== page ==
Thus Venus could have been in a moist or runaway greenhouse state for a

Thus venus could have been in a moist or runaway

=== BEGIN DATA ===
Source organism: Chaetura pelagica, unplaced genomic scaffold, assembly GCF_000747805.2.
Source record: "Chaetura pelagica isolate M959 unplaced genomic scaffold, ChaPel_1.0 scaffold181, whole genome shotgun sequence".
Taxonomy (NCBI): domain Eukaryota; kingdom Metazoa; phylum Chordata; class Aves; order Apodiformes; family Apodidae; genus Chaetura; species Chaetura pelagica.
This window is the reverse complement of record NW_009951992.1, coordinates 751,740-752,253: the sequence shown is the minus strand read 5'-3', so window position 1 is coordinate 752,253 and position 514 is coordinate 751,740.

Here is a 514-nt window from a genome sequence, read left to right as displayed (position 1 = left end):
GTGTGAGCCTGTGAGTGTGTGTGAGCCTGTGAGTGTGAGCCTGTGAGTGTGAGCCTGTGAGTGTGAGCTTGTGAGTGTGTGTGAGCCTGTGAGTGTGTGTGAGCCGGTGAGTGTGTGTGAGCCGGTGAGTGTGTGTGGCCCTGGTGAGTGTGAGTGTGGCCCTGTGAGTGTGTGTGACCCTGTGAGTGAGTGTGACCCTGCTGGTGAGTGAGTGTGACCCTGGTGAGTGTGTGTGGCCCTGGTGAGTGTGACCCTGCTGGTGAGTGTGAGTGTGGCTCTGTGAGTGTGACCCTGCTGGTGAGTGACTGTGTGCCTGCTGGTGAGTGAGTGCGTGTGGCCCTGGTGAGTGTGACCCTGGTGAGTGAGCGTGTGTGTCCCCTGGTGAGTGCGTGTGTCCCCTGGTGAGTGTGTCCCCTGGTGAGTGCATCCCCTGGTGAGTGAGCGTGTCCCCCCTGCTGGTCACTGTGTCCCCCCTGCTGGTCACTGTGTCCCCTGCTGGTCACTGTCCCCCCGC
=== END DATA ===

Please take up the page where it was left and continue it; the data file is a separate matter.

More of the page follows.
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Thus, Venus could have been in a moist or runaway greenhouse state for a comparable (if not longer) amount of time, which would have depleted any hypothetical surface ocean. According to this idea, as the planet desiccates, weathering reactions slow down and the water incorporated within subducting plates decreases. This causes the plates to become too brittle for subduction and plate tectonics ceases. The resultant cessation in silicate weathering then leads to the buildup of the currently observed ~90-bar CO 2 atmosphere. Alternatively, perhaps Venus never had a surface ocean, as the water was lost to a runaway greenhouse during the accretion process itself [50,51]. The high atmospheric escape rates in both scenarios are consistent with the very high measured atmospheric D/H ratio (>100× greater than that for the Earth; [52]). However, the disappearance of the resultant atmospheric oxygen is difficult to explain if Venus had managed to acquire a surface ocean. A leading idea is that a magma ocean had formed during accretion, removing the remnant atmospheric oxygen via drawdown [50]. I examine the efficiency of this oxygen drawdown with the following calculation. Magma oceans can be of many different sizes and depths, including global bodies that are thousands of kms deep [53]. If I assume a ~2000 km deep global ocean on Venus (radius = 6052 km), its volume would be ~6.5 × 10 11 km 3 , after subtracting out the core and solid mantle volumes. Assuming a typical mantle density (4000 kg/m 3 from the literature [54]), the magma ocean mass is Figure 3. The classic CO 2 –H 2 O habitable zone with stellar effective temperature ( T EFF = 2600–7200 K) as a function of the effective stellar flux ( S EFF ). From left to right, the “recent Venus” and “early Mars” limits (solid blue curves) are the empirical (optimistic) classical HZ limits, whereas the “Leconte et al.” and “Maximum Greenhouse” limits compose the conservative (pessimistic) classical HZ limits. Some solar system planets and confirmed exoplanets are shown. Based on work from Kopparapu et al. [ 26 , 49 ]. 3. Habitability case studies: Venus and Mars The subsequent sections delve into the specific cases of Mars and Venus, which are examples of planets that have significantly diverged from our own, providing the rationale for the classical HZ as defined [ 1 ]. 3.1. The Fate of Venus In conjunction with HZ theory, the carbonate–silicate cycle could potentially explain the state of the current Venusian atmosphere. The inner edge of the HZ has likely been past Venus’ orbital distance (~0.72 AU) for at least the past several hundred million years, possibly 1 billion years [ 1 ]. Thus, Venus could have been in a moist or runaway greenhouse state for a comparable (if not longer) amount of time, which would have depleted any hypothetical surface ocean. According to this idea, as the planet desiccates, weathering reactions slow down and the water incorporated within subducting plates decreases. This causes the plates to become too brittle for subduction and plate tectonics ceases.
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